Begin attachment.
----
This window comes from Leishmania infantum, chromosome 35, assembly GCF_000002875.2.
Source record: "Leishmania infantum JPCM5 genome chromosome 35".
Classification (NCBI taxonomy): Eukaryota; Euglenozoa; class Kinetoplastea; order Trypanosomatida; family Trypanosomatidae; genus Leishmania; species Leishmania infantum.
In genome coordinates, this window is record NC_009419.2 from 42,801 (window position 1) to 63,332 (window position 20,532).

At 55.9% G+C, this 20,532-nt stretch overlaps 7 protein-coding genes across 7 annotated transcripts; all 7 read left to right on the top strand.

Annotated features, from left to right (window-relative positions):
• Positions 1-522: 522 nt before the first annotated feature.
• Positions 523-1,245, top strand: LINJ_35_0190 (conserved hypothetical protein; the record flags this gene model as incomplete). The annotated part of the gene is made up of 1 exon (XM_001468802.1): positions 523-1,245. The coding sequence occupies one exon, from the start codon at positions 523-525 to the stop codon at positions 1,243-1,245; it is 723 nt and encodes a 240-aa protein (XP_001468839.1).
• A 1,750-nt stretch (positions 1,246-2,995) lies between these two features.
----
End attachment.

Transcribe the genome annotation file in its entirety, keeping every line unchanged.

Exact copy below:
This window comes from Leishmania infantum, chromosome 35, assembly GCF_000002875.2.
Source record: "Leishmania infantum JPCM5 genome chromosome 35".
Classification (NCBI taxonomy): Eukaryota; Euglenozoa; class Kinetoplastea; order Trypanosomatida; family Trypanosomatidae; genus Leishmania; species Leishmania infantum.
In genome coordinates, this window is record NC_009419.2 from 42,801 (window position 1) to 63,332 (window position 20,532).

At 55.9% G+C, this 20,532-nt stretch overlaps 7 protein-coding genes across 7 annotated transcripts; all 7 read left to right on the top strand.

Annotated features, from left to right (window-relative positions):
• Positions 1-522: 522 nt before the first annotated feature.
• Positions 523-1,245, top strand: LINJ_35_0190 (conserved hypothetical protein; the record flags this gene model as incomplete). The annotated part of the gene is made up of 1 exon (XM_001468802.1): positions 523-1,245. The coding sequence occupies one exon, from the start codon at positions 523-525 to the stop codon at positions 1,243-1,245; it is 723 nt and encodes a 240-aa protein (XP_001468839.1).
• A 1,750-nt stretch (positions 1,246-2,995) lies between these two features.